The transitional style (640-625 BC) linked the orientalizing (Proto-Corinthian) with the black-figure style. The old animal frieze style of the Proto-Corinthian period had run dry, as did the interest of vase painters in mythological scenes. During this period animal and hybrid creatures were dominant. The index form of the time was the spherical aryballos, which was produced in large numbers and decorated with animal friezes or scenes of daily life. The image quality is inferior compared with the orientalizing period. The most distinguished artists of the time were the Shambling Bull Painter, whose most famous work is an aryballos with a hunting scene, the Painter of Palermo 489, and his disciple, the Columbus Painter. The latter’s personal style can be most easily recognized in his images of powerful lions. Beside the aryballos, the kotyle and the alabastron are the most important vase shapes. The edges of kotyles were ornamented, and the other decorations consisted of animals and rays. The two vertical vase surfaces frequently have mythological scenes. The alabastrons were usually painted with single figures.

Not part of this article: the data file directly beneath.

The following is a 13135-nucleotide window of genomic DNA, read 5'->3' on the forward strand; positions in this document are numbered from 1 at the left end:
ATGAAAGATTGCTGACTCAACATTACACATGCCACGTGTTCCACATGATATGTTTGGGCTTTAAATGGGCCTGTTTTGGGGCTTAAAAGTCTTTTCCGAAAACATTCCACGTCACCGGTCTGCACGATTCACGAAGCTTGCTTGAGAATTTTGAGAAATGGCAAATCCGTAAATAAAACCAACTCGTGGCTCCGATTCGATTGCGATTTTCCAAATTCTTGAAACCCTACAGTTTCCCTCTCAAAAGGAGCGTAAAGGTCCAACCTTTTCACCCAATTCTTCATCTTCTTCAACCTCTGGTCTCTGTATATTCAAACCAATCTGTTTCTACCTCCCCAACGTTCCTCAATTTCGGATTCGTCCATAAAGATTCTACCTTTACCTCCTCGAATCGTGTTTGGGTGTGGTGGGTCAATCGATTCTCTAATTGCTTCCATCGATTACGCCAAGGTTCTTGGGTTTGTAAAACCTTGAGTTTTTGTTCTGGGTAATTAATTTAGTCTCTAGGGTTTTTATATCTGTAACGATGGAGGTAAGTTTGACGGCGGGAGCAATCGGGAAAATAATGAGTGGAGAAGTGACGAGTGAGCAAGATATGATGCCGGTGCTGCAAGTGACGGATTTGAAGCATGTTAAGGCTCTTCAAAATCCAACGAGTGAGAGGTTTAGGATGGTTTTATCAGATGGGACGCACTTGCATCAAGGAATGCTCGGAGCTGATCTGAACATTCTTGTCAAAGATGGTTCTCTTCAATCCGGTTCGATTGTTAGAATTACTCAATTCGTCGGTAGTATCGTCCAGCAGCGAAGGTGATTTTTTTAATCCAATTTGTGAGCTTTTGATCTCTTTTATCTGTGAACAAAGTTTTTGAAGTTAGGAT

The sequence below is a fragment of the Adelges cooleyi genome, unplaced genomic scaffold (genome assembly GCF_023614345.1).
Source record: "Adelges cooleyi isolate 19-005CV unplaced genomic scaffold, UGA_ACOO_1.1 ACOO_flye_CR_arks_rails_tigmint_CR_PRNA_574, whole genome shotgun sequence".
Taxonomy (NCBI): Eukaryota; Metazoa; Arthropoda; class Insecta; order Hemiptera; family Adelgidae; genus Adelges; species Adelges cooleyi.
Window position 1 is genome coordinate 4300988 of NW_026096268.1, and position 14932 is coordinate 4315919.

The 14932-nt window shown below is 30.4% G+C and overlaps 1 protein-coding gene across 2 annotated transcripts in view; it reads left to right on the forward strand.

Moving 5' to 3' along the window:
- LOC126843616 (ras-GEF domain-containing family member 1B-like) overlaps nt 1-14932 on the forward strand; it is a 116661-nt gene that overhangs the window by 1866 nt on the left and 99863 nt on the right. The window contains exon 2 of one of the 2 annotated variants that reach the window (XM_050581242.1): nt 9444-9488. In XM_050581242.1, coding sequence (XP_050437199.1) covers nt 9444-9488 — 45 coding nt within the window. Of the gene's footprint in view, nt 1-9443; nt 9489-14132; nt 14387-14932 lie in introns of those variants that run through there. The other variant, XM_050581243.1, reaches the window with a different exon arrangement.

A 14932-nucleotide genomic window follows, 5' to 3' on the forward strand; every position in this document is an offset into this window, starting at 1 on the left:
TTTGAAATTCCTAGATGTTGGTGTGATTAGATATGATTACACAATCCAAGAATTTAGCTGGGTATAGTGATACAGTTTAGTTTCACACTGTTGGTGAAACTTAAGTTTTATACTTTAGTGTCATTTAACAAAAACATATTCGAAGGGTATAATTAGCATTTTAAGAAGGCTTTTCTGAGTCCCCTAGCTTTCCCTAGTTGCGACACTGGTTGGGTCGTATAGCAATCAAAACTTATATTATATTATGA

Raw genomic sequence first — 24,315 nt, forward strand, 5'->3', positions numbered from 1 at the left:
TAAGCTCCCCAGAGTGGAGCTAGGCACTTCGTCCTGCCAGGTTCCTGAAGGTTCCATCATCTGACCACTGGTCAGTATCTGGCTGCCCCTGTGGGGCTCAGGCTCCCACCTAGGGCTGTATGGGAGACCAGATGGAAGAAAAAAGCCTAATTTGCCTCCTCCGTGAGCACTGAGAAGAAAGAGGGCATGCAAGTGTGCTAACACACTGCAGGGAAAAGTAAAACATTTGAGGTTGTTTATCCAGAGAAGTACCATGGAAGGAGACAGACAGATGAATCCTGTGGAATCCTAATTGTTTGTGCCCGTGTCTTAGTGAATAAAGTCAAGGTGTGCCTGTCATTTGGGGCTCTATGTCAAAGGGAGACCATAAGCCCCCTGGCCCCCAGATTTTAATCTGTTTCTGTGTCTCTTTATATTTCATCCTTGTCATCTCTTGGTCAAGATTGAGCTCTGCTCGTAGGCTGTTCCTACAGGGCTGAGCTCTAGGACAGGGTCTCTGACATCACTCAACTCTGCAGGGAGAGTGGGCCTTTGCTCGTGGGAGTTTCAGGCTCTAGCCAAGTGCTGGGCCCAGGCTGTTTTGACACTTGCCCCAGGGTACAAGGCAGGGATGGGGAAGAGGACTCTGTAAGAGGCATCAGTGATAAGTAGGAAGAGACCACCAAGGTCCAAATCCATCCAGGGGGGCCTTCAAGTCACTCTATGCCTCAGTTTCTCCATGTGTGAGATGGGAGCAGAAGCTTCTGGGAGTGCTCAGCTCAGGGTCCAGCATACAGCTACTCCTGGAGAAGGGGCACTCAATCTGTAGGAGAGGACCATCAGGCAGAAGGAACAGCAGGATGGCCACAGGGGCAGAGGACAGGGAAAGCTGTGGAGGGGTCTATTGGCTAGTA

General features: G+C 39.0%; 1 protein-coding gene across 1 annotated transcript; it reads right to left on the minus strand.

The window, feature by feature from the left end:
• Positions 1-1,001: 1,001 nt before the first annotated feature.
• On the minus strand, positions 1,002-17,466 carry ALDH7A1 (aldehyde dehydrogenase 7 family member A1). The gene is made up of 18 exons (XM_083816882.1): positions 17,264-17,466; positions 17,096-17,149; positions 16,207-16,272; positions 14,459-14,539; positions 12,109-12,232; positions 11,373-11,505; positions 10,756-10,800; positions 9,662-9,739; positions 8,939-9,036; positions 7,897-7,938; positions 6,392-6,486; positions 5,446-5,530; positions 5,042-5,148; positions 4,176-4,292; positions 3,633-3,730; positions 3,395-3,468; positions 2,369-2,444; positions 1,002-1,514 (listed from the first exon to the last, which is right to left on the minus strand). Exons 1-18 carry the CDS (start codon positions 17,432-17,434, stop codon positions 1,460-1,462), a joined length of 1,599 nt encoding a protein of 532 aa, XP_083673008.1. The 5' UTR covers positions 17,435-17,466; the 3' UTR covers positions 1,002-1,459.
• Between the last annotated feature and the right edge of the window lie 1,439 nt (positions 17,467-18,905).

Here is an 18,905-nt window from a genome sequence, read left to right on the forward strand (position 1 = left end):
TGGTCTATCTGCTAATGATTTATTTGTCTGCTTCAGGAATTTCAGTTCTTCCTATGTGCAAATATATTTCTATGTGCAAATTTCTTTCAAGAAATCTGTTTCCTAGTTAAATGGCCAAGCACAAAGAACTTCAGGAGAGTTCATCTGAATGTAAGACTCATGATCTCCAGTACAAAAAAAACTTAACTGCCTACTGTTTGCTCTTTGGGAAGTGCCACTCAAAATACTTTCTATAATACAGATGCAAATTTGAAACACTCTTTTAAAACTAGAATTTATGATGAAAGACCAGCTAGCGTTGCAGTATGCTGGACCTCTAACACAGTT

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Famous quotes containing the words style and/or transitional:
“The difference between style and taste is never easy to define, but style tends to be centered on the social, and taste upon the individual. Style then works along axes of similarity to identify group membership, to relate to the social order; taste works within style to differentiate and construct the individual. Style speaks about social factors such as class, age, and other more flexible, less definable social formations; taste talks of the individual inflection of the social.”
—John Fiske (b. 1939)
“Postmodernism is, almost by definition, a transitional cusp of social, cultural, economic and ideological history when modernisms high-minded principles and preoccupations have ceased to function, but before they have been replaced with a totally new system of values. It represents a moment of suspension before the batteries are recharged for the new millennium, an acknowledgment that preceding the future is a strange and hybrid interregnum that might be called the last gasp of the past.”
—Gilbert Adair, British author, critic. Sunday Times: Books (London, April 21, 1991)